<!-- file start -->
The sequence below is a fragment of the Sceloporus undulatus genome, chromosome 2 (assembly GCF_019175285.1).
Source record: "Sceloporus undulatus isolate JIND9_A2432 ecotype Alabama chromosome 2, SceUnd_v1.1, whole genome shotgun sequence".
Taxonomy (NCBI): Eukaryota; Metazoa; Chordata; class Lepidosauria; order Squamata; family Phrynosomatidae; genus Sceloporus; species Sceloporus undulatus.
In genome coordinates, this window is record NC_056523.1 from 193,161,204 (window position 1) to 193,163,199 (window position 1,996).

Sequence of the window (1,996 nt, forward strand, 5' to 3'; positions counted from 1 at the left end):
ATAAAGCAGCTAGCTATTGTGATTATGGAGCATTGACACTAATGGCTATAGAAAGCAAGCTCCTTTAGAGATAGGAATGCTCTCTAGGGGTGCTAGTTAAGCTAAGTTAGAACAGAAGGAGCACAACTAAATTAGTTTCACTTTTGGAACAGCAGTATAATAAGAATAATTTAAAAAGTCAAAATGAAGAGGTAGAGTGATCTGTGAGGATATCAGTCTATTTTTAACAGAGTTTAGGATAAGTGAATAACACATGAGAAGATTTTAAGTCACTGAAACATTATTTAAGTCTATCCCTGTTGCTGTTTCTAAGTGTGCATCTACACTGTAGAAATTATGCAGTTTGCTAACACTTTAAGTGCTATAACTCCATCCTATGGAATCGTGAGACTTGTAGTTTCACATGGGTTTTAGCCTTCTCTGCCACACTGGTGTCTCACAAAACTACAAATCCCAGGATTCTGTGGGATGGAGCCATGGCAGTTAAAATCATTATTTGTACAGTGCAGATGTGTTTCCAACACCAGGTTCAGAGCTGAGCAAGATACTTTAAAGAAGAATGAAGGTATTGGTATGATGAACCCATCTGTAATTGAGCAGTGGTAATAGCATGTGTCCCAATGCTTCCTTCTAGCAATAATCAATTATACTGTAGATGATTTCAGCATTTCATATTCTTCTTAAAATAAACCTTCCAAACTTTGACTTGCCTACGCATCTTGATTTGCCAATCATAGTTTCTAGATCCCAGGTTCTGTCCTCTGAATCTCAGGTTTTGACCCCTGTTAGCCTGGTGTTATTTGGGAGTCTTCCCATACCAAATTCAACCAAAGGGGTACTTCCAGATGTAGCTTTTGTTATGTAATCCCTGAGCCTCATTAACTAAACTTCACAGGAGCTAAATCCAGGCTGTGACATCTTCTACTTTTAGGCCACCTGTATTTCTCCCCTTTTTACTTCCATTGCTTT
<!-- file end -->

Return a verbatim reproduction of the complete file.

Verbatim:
The sequence below is a fragment of the Sceloporus undulatus genome, chromosome 2 (assembly GCF_019175285.1).
Source record: "Sceloporus undulatus isolate JIND9_A2432 ecotype Alabama chromosome 2, SceUnd_v1.1, whole genome shotgun sequence".
Taxonomy (NCBI): Eukaryota; Metazoa; Chordata; class Lepidosauria; order Squamata; family Phrynosomatidae; genus Sceloporus; species Sceloporus undulatus.
In genome coordinates, this window is record NC_056523.1 from 193,161,204 (window position 1) to 193,163,199 (window position 1,996).

Sequence of the window (1,996 nt, forward strand, 5' to 3'; positions counted from 1 at the left end):
ATAAAGCAGCTAGCTATTGTGATTATGGAGCATTGACACTAATGGCTATAGAAAGCAAGCTCCTTTAGAGATAGGAATGCTCTCTAGGGGTGCTAGTTAAGCTAAGTTAGAACAGAAGGAGCACAACTAAATTAGTTTCACTTTTGGAACAGCAGTATAATAAGAATAATTTAAAAAGTCAAAATGAAGAGGTAGAGTGATCTGTGAGGATATCAGTCTATTTTTAACAGAGTTTAGGATAAGTGAATAACACATGAGAAGATTTTAAGTCACTGAAACATTATTTAAGTCTATCCCTGTTGCTGTTTCTAAGTGTGCATCTACACTGTAGAAATTATGCAGTTTGCTAACACTTTAAGTGCTATAACTCCATCCTATGGAATCGTGAGACTTGTAGTTTCACATGGGTTTTAGCCTTCTCTGCCACACTGGTGTCTCACAAAACTACAAATCCCAGGATTCTGTGGGATGGAGCCATGGCAGTTAAAATCATTATTTGTACAGTGCAGATGTGTTTCCAACACCAGGTTCAGAGCTGAGCAAGATACTTTAAAGAAGAATGAAGGTATTGGTATGATGAACCCATCTGTAATTGAGCAGTGGTAATAGCATGTGTCCCAATGCTTCCTTCTAGCAATAATCAATTATACTGTAGATGATTTCAGCATTTCATATTCTTCTTAAAATAAACCTTCCAAACTTTGACTTGCCTACGCATCTTGATTTGCCAATCATAGTTTCTAGATCCCAGGTTCTGTCCTCTGAATCTCAGGTTTTGACCCCTGTTAGCCTGGTGTTATTTGGGAGTCTTCCCATACCAAATTCAACCAAAGGGGTACTTCCAGATGTAGCTTTTGTTATGTAATCCCTGAGCCTCATTAACTAAACTTCACAGGAGCTAAATCCAGGCTGTGACATCTTCTACTTTTAGGCCACCTGTATTTCTCCCCTTTTTACTTCCATTGCTTT